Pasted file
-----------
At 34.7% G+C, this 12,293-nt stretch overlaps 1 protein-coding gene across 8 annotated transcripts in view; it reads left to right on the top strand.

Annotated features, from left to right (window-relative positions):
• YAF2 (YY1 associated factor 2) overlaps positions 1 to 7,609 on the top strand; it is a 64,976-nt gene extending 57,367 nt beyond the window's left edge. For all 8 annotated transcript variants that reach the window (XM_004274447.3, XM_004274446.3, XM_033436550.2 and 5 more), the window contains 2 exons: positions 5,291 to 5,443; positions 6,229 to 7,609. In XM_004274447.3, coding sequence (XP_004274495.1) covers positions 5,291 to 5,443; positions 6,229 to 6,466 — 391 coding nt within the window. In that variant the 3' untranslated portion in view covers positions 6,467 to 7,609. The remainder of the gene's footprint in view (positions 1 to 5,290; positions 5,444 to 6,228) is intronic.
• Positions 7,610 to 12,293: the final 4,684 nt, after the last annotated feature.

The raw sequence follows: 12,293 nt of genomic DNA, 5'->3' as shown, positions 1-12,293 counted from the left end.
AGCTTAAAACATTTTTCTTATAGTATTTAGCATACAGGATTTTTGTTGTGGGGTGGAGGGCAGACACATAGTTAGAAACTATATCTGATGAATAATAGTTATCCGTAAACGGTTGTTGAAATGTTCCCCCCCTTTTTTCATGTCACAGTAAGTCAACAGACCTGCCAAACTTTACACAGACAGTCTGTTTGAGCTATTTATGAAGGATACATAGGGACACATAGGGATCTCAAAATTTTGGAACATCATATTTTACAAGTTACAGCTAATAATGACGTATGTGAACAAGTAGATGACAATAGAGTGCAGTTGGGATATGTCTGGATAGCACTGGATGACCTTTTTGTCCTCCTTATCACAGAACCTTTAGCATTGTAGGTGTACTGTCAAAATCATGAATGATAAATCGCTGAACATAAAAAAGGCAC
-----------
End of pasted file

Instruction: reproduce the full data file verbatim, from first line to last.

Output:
At 34.7% G+C, this 12,293-nt stretch overlaps 1 protein-coding gene across 8 annotated transcripts in view; it reads left to right on the top strand.

Annotated features, from left to right (window-relative positions):
• YAF2 (YY1 associated factor 2) overlaps positions 1 to 7,609 on the top strand; it is a 64,976-nt gene extending 57,367 nt beyond the window's left edge. For all 8 annotated transcript variants that reach the window (XM_004274447.3, XM_004274446.3, XM_033436550.2 and 5 more), the window contains 2 exons: positions 5,291 to 5,443; positions 6,229 to 7,609. In XM_004274447.3, coding sequence (XP_004274495.1) covers positions 5,291 to 5,443; positions 6,229 to 6,466 — 391 coding nt within the window. In that variant the 3' untranslated portion in view covers positions 6,467 to 7,609. The remainder of the gene's footprint in view (positions 1 to 5,290; positions 5,444 to 6,228) is intronic.
• Positions 7,610 to 12,293: the final 4,684 nt, after the last annotated feature.

The raw sequence follows: 12,293 nt of genomic DNA, 5'->3' as shown, positions 1-12,293 counted from the left end.
AGCTTAAAACATTTTTCTTATAGTATTTAGCATACAGGATTTTTGTTGTGGGGTGGAGGGCAGACACATAGTTAGAAACTATATCTGATGAATAATAGTTATCCGTAAACGGTTGTTGAAATGTTCCCCCCCTTTTTTCATGTCACAGTAAGTCAACAGACCTGCCAAACTTTACACAGACAGTCTGTTTGAGCTATTTATGAAGGATACATAGGGACACATAGGGATCTCAAAATTTTGGAACATCATATTTTACAAGTTACAGCTAATAATGACGTATGTGAACAAGTAGATGACAATAGAGTGCAGTTGGGATATGTCTGGATAGCACTGGATGACCTTTTTGTCCTCCTTATCACAGAACCTTTAGCATTGTAGGTGTACTGTCAAAATCATGAATGATAAATCGCTGAACATAAAAAAGGCAC